Intermittent Fasting: Weighing Up The Pros and Cons

Article by Jennifer Dawson — photo by Jannis Brandt

 

With over two-thirds of adults in North Carolina either overweight or obese, there is a real need for effective dieting programs here. Local initiatives, such as Eat Smart Move More, encourage weight loss through proven methods of healthy eating and exercise. But there’s a growing global trend in an alternative method of dieting: intermittent fasting (IF). It’s a cheap and easy way to reduce weight and has the by-product of an array of health benefits, from reducing the risk of life-threatening diseases to improving cognitive function. Fasting is indeed the new dieting!

So what exactly is IF?

In contrast to calorie-controlled diets that limit the intake of certain foods, IF diets limit your total intake of food on certain days. The highly popular 5:2 encourages you to normally eat for five days of the week and then, on the remaining two, to eat a calorie-restricted diet amounting to 600 calories for men and 500 for women. An alternative method is 16:8 fasting, where food consumption is limited to an eight-hour window.

Does IF lead to weight loss?

Proponents of IF strongly believe that fasting is the answer to weight loss and, indeed, there is scientific research that substantiates this claim. Study published in the International Journal of Obesity shows that women placed on a 5:2 diet achieved similar levels of weight loss compared to those on a calorie-controlled diet.

What are the health benefits?

Growing evidence points to enormous health benefits of IF. Let’s look at the facts.

IF reduces the risk of life-threatening diseases
While most studies on this topic have involved rodents, there is a firm belief that IF could improve biomarkers of chronic diseases in humans. A study in the American Journal of Clinical Nutrition concluded that IF might well have protective effects against diseases such as cancer, heart disease, and diabetes. It is believed that cells are placed under mild stress during periods of starvation and are consequently better able to resist disease. However, there is the widespread acknowledgment that more research is required.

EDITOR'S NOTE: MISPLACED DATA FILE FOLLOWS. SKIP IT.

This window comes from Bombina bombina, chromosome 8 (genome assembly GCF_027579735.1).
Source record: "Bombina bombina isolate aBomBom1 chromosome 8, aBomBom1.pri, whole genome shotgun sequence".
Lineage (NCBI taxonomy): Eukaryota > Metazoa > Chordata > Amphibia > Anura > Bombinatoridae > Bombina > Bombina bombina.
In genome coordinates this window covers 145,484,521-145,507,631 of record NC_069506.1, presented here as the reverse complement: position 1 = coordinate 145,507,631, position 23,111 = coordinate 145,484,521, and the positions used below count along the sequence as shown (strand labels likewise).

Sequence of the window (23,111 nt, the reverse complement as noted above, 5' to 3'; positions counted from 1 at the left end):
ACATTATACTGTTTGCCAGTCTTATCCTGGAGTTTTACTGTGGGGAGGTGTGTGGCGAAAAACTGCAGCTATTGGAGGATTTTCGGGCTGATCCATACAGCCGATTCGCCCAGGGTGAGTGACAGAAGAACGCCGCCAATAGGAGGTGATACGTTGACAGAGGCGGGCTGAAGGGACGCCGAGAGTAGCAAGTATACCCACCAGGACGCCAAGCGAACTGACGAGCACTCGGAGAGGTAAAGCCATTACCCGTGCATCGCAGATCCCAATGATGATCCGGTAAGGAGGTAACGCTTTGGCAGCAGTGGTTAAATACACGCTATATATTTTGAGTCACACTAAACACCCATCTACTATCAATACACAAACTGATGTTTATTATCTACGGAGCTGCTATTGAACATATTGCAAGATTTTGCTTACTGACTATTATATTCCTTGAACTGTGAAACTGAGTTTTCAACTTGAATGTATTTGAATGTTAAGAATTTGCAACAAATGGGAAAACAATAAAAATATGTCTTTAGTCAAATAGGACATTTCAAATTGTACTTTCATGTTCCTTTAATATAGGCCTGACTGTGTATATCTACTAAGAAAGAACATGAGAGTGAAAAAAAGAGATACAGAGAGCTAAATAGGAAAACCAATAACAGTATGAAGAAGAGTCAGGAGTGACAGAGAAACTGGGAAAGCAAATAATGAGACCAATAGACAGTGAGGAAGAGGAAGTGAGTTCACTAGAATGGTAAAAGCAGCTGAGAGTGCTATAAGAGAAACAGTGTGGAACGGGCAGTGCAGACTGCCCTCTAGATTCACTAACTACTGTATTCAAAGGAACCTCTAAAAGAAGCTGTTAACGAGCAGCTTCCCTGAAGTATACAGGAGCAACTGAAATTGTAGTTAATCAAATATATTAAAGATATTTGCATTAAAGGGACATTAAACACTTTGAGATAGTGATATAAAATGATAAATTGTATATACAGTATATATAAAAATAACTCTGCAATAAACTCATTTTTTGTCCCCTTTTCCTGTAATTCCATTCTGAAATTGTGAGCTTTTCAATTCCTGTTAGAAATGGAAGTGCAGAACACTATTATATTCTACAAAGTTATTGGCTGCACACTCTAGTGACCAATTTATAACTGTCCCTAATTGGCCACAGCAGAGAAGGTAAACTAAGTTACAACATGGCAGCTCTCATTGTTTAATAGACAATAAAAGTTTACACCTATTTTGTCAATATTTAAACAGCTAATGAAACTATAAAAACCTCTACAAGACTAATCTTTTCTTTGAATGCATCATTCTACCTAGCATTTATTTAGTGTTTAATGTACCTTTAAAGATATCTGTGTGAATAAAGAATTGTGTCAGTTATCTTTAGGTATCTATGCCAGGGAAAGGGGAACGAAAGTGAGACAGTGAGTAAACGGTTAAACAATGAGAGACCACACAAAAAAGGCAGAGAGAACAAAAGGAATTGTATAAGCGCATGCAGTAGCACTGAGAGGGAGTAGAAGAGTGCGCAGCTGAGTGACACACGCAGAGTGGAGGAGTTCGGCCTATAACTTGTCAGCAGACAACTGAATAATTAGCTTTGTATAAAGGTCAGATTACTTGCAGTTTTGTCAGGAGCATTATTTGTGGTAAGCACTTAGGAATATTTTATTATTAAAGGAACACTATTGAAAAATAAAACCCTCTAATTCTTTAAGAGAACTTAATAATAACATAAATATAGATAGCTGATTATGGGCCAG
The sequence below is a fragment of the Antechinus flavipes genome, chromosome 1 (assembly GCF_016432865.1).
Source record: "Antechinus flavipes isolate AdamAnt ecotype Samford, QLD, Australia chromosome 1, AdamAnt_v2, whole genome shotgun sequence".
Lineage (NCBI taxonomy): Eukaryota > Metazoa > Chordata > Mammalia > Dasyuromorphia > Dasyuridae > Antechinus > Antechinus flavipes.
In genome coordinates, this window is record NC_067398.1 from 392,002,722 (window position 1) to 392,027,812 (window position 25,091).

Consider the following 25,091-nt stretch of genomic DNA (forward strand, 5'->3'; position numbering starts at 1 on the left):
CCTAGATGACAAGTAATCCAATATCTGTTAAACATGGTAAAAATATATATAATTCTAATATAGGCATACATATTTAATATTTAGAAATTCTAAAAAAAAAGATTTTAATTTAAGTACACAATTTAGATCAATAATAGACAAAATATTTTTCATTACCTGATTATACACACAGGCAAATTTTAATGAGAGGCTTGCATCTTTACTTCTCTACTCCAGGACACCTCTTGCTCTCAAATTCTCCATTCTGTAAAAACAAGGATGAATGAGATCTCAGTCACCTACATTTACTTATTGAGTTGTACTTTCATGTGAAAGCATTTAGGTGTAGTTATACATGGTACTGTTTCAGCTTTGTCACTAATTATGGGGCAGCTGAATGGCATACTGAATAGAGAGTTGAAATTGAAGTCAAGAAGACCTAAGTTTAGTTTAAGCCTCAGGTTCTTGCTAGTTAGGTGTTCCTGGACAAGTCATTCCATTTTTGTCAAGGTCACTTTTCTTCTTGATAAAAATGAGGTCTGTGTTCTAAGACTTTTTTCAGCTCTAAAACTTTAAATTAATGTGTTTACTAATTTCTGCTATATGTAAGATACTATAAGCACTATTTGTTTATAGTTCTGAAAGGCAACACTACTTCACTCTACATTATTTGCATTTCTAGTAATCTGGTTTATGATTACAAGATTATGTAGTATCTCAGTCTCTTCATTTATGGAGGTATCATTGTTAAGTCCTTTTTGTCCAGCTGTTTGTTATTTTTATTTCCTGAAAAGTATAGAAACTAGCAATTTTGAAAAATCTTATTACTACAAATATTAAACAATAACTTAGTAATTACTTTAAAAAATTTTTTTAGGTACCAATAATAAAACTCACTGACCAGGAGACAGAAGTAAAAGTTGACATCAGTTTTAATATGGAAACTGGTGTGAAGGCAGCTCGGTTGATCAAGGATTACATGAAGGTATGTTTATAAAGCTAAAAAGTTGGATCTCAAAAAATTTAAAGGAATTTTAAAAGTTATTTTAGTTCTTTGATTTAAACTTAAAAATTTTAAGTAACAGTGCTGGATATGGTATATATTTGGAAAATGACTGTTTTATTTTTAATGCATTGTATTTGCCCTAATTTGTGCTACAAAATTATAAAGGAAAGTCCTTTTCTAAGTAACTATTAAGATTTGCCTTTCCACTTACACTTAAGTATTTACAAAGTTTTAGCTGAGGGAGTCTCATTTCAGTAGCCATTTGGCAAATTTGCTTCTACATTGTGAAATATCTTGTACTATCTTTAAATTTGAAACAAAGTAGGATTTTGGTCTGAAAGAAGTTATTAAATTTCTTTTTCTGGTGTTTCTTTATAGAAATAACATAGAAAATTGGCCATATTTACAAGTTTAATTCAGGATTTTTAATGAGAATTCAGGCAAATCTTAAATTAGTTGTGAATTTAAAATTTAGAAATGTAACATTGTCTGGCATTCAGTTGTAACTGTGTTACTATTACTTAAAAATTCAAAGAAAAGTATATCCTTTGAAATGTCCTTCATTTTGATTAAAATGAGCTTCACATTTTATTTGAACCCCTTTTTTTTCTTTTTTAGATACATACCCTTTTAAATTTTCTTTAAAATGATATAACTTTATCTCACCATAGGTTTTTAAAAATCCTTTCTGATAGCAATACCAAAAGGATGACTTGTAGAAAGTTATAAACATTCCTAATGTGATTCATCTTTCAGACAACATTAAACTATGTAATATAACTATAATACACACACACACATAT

IF improves cognitive function
There are some suggestions that IF may help protect against neurodegenerative diseases, such as Alzheimer’s and Parkinson’s, as well as improve memory and mood. IF is said to help improve neural connections in the brain while protecting neurons against the build-up of amyloid plaques associated with Alzheimer’s disease.

IF extends lifespan
Scientific studies point to IF enhancing lifespan; however, the majority of these studies use animals, so it is unwise to assume that the same results would apply to humans.

So are there any cons to IF?

There are plenty of reasons why IF is so incredibly popular, and yet, as mentioned above, much of the scientific research is animal based and requires further investigation. But beyond that, there are some negatives to IF. Those on this diet commonly complain of difficulty sleeping at night and concentrating during the day, dehydration and irritability. And obviously, there’s the risk of binging on normal eating days, just as there’s the risk of slipping into old habits following a calorie-controlled diet.

It’s fair to say there are definite pros and cons, and yet the massive potential benefits of IF are hard to ignore. It’s probably worth trying to ease yourself into a pattern of IF by starting with just one day of moderate fasting, then building it up to two. If it works for you, you could be on a win-win path to weight loss and good health.

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